A Malawi Harmonised Health Facility Assessment (HHFA) indicates that availability of basic health services in Malawi is improving but remains below target levels as set by the World Health Organisation (WHO).
For instance, on average, facilities had 38 percent of the essential medicines and no facilities had all the 24 essential drugs.
Released last month by the Ministry of Health, the 2018/2019 assessment finds that many facilities lack trained staff, guidelines, equipment, medicines and commodities required to deliver health interventions.
“The 2018–19 Malawi HHFA survey generally shows an increase in the availability of basic health services in health facilities compared to the 2013 SPA [Service Provision Assessment]. Despite this increase, the survey shows that Malawi has not yet met the targets set by WHO with regard to infrastructure health workforce, in-patient bed capacity, and health provider caseload.
“This caseload is substantially higher than the caseload seen in other countries in the region including Kenya, Tanzania and Sierra Leone which were 13, 10 and 8 patients per day, respectively,” reads the report in part.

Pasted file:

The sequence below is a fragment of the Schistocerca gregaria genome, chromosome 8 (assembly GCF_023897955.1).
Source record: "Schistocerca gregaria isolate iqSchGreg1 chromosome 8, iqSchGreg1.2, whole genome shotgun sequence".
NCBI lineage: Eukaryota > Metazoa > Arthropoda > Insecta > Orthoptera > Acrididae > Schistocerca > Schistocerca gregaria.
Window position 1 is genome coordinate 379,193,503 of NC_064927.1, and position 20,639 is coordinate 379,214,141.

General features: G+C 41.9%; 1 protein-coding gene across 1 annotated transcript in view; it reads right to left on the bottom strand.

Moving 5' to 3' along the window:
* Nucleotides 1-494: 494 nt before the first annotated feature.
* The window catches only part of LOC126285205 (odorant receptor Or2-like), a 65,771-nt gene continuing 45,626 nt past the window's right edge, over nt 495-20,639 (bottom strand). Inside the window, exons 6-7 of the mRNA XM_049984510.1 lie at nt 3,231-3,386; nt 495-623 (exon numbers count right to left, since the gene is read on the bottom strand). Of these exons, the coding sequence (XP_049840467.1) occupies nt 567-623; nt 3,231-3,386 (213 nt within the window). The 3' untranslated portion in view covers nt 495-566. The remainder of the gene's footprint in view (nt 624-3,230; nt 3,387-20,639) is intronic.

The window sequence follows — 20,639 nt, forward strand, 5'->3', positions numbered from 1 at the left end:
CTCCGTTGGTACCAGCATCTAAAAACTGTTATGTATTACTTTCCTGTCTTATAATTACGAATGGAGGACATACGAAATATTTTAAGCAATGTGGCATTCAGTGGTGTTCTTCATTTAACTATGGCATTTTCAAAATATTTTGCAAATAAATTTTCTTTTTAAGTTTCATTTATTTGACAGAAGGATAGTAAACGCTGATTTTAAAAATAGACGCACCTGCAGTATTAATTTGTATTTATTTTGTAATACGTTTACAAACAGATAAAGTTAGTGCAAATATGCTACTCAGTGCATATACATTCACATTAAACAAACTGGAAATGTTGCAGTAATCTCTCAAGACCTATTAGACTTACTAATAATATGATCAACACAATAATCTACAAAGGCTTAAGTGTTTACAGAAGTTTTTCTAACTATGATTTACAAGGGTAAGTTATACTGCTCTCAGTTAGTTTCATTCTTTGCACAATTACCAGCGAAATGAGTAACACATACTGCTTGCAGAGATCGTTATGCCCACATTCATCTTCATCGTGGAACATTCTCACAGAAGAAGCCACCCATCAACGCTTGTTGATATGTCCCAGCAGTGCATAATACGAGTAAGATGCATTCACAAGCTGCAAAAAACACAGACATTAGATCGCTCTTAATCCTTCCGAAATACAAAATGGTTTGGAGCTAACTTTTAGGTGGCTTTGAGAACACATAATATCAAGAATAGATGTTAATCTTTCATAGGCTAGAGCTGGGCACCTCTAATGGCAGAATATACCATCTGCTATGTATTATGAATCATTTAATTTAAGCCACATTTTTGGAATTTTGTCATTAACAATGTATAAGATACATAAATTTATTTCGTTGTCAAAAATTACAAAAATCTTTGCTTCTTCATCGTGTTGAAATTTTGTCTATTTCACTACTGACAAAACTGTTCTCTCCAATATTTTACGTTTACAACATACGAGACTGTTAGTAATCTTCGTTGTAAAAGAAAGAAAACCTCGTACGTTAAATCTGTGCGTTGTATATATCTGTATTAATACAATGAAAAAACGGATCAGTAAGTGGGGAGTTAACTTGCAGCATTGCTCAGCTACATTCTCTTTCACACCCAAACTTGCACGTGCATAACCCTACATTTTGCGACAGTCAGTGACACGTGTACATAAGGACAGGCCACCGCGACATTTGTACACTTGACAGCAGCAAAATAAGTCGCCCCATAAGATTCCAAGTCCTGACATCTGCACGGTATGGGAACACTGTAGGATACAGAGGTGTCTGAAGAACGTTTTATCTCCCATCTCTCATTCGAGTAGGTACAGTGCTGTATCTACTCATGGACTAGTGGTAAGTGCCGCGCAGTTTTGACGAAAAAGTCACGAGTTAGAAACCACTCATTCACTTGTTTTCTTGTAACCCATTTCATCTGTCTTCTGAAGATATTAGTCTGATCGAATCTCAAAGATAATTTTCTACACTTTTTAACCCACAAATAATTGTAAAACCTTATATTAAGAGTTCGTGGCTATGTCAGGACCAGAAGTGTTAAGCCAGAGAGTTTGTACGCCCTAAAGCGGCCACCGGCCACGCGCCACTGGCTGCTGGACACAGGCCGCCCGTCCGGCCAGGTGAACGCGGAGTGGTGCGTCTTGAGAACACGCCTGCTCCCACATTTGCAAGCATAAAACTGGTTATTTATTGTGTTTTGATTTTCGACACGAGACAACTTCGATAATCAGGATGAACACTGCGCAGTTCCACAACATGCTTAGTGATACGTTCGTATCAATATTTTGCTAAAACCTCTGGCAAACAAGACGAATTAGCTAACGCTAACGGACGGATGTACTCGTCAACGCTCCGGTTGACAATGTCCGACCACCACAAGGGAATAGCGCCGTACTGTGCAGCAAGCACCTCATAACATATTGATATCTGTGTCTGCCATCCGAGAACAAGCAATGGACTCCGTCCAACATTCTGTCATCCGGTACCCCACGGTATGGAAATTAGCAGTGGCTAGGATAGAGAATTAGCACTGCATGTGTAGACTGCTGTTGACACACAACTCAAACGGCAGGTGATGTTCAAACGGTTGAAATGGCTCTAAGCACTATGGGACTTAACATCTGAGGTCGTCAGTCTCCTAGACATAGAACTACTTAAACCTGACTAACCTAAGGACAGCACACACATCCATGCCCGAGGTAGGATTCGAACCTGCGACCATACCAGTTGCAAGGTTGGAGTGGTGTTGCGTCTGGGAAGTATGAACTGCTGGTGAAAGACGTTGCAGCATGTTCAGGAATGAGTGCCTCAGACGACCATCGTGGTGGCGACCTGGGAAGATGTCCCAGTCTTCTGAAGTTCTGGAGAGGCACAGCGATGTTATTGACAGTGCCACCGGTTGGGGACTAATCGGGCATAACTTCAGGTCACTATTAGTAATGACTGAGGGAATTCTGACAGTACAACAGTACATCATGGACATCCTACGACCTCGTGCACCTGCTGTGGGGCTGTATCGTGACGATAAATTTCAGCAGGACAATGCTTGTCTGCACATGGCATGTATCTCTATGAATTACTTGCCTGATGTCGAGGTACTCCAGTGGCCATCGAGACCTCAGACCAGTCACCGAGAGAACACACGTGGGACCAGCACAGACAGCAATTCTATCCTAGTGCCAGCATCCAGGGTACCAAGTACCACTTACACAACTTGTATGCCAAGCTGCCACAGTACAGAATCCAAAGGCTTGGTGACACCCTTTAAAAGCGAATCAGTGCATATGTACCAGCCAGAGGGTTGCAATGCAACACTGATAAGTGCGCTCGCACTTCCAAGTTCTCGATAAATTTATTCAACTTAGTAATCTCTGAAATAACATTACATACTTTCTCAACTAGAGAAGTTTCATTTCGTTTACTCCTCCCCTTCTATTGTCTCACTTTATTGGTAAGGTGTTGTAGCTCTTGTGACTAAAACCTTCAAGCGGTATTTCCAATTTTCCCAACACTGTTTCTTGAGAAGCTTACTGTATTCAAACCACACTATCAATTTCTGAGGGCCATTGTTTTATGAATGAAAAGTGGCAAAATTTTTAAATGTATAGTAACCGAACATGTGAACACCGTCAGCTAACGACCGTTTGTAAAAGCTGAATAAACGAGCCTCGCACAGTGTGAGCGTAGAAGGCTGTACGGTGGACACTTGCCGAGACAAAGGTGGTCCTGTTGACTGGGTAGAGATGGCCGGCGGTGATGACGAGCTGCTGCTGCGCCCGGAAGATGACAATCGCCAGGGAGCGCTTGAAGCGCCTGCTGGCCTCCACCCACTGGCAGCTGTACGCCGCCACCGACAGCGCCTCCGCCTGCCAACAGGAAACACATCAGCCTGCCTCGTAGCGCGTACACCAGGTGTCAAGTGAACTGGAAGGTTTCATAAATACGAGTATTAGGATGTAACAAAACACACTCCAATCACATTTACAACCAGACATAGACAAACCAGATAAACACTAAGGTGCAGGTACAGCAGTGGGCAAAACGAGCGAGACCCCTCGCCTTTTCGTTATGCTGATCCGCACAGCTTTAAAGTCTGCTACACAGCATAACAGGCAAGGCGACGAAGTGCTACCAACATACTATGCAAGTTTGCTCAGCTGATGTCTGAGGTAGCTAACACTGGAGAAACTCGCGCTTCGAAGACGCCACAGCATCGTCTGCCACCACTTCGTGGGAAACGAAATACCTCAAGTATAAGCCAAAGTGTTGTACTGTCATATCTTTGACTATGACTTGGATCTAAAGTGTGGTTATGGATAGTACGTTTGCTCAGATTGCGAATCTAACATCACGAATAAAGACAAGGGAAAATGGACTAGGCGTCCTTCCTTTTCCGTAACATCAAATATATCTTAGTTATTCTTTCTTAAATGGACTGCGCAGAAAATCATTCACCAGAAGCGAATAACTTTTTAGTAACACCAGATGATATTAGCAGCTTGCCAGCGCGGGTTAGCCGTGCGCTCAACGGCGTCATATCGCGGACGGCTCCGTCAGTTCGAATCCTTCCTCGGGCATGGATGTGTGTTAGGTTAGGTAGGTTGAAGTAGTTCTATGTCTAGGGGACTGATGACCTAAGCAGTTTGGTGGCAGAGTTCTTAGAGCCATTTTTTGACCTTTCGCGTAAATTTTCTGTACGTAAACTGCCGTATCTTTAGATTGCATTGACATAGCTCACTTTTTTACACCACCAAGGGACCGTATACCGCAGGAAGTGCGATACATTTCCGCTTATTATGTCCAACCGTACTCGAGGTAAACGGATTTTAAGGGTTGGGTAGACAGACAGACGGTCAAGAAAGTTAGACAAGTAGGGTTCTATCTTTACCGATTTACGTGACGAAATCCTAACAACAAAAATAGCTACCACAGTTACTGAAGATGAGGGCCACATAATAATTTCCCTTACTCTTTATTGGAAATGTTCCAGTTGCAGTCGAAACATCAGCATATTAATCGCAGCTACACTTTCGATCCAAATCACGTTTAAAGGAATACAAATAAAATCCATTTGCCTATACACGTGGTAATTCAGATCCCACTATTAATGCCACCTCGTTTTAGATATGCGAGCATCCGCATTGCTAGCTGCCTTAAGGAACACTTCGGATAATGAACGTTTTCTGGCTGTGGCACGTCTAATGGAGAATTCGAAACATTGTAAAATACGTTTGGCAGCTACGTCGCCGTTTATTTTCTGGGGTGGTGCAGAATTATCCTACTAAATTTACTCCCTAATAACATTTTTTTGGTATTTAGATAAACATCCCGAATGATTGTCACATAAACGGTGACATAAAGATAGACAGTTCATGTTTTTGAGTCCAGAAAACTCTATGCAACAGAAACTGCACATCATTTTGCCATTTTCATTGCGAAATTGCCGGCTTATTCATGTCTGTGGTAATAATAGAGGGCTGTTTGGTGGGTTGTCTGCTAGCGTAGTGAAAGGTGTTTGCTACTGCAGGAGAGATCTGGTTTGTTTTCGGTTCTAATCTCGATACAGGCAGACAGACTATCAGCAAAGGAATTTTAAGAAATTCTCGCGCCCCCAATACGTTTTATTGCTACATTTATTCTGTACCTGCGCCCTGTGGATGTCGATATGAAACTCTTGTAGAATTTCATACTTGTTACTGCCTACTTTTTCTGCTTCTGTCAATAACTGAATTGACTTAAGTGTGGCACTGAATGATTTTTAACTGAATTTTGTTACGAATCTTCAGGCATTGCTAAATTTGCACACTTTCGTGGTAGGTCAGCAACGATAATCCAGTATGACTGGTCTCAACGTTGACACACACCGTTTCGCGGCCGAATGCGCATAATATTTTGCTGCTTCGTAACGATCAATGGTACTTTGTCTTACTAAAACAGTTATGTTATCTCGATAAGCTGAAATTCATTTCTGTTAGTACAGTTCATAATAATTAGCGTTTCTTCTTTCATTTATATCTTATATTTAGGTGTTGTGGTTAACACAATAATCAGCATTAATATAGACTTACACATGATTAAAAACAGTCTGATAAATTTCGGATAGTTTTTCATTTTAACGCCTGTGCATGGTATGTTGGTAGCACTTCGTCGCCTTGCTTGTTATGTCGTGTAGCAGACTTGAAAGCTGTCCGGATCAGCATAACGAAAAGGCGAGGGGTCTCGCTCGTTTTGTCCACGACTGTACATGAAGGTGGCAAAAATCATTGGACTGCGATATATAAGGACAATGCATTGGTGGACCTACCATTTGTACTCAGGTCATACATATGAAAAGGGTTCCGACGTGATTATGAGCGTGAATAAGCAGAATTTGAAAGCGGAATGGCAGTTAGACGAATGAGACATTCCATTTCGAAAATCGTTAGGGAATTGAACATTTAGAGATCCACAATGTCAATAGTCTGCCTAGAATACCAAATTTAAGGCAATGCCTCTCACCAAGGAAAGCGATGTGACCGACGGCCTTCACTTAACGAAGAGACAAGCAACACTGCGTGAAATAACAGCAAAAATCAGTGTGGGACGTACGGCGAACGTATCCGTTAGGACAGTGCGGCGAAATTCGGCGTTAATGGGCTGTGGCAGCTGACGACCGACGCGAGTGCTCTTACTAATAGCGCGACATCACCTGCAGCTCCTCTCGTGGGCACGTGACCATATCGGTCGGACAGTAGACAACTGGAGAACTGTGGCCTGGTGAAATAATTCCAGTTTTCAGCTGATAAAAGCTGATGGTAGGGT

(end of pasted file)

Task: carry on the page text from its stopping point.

The 2018/2019 Malawi HHFA was conducted to ascertain the availability, readiness and quality of health service delivery in facilities to better understand existing gaps and identify potential approaches for improving health care services and ultimately health outcomes in Malawi.
The assessment was conducted between November 2018 and March 2019 in a census of health facilities and included 1,106 health facilities.
A total of 12,773 healthcare workers were observed for absenteeism, among others areas.
Meanwhile, health rights activist Maziko Matemba has challenged any leader who gets elected at the court-ordered presidential election to commit to devising ways that will see Malawi shifting directions in improving health service delivery.
“They have to make a strong commitment because once they get into power, they forget what they promised. What we need to know is how they are going to strike a balance between domestic and foreign resource and issues on policy guidance,” Matemba said.
The 2018–2019 Malawi HHFA is the second large-scale, systematic and detailed look at the status of health facilities in Malawi after the 2013 Malawi Service Provision Assessment.